The primary mission of the church and, therefore, of the churches is to proclaim the gospel of Christ and gather believers into local churches where they can be built up in the faith and made effective in service; thus new congregations are to be planted throughout the world. Of course, there are many other important tasks to be carried out by Christian believers both individually and corporately. But few of these objectives will be realized unless new believers are constantly being added to local churches, unless new local churches are being added to the universal church, and unless existing churches are growing up into the fullness of him who is their head.
– David Hesselgrave, Planting Churches Cross-Culturally:
North America and Beyond, 17-18
Last week, I had the opportunity to spend five days with some of Southern Seminary’s sharpest students discussing the biblical foundations of Christian missions. We walked through the Scriptures together and identified how God’s Word speaks to our missionary task. One of the topics that always arises is the relationship between evangelism and social ministries like hunger relief, community development, and justice ministries.
Most evangelicals “get” the importance of gospel proclamation. At the same time, our hearts ache for suffering people, both inside and outside the global church. Billions live today without access to the gospel, millions without adequate nutrition, clean water, basic education or medical care. Thousands of children die every day from preventable diseases, and thousands more are caught in a web of modern-day slavery. We who follow Christ yearn intuitively to do something about it.
At the same time, missionaries and missions leaders struggle to avoid the temptation to do the “good work” of meeting physical and social needs without the “best work” of sharing the gospel and calling people to faith in Christ.
With all that in mind, here are three basic biblical foundations for social ministries in the local church and across the globe:
- Every believer is subject to a three-fold call: Love God (Matt 22.36-37), Love neighbor (Matt 22.39), and make disciples (Matt 28.18-20). How exactly these play out in terms of geography and vocation varies, but all are key to the Christian life. Luke recorded that one particular lawyer asked about these commands then, seeking to “justify himself,” asked Jesus to define “neighbor” (Luke 10.25-37). Jesus did so in the parable of the Good Samaritan. Without ever raising care for the suffering above any other part of the Christian life, Jesus made clear that we are to be involved in ministries to those who hurt, who are hungry, and who are in need.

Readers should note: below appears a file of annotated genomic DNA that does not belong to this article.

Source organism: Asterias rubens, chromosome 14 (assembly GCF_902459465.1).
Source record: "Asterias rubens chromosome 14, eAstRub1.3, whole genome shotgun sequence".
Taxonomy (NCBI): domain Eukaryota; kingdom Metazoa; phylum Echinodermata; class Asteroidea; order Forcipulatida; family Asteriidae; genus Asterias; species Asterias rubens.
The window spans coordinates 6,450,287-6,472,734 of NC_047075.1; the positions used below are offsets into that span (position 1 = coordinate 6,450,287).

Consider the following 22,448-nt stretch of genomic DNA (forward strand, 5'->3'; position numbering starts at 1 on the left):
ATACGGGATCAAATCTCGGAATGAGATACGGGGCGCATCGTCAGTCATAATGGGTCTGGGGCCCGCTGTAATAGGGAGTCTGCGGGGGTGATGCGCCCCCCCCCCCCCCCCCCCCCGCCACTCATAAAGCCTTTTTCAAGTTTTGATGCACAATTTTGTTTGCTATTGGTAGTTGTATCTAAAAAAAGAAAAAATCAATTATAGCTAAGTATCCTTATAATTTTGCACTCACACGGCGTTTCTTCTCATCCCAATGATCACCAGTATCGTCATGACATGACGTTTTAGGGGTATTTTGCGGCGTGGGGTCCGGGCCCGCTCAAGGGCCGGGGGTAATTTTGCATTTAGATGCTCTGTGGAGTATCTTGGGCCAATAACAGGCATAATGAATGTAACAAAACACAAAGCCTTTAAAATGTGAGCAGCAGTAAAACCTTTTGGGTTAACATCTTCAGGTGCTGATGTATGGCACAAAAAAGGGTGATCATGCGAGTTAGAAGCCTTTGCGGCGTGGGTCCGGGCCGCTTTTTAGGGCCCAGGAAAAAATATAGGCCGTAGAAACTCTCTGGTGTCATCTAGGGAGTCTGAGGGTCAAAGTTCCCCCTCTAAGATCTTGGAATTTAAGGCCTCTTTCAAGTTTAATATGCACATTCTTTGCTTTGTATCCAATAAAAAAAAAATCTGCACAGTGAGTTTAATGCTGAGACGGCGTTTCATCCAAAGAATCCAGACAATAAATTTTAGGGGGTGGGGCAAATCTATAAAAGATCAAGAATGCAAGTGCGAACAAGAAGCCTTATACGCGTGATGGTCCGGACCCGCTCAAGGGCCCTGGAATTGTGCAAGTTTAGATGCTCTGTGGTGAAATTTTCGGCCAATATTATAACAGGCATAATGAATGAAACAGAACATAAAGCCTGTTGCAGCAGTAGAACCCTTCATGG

- At the same time, the Scriptures teach that our greatest suffering is the result of our sin and separation from God – and that suffering is eternal outside of Christ. As John Piper said recently at CrossCon, “There are thousands of needs in the world, and none of them compares to the global need for the gospel.” In Romans 6.23, Paul wrote that “the wages of sin is death, but the free gift of God is eternal life in Christ Jesus our Lord.” Later, he reminds all of us that all who call on Jesus will be saved from eternal suffering (yes, Hell is real), but that nobody can call on Jesus apart from our proclaiming the gospel (Romans 10.13-15).
- If, then, we are called to make disciples (evangelism) and love our neighbor (care), we can ignore neither the evangelistic mandate nor the social mandate. These are not completely separate things, however. Paul reminded the believers of the Colossian church, “whatever you do, in word or deed, do everything in the name of the Lord Jesus, giving thanks to God the Father through Him” (Col 3.17). We as believers both speak the Word and do the work, but in all things we point to Jesus. The globe is covered with people doing good things – digging clean water wells, caring for orphans, providing basic medical care, fighting modern slavery. What separates Christian missions from all the rest is that in all things, we speak the gospel.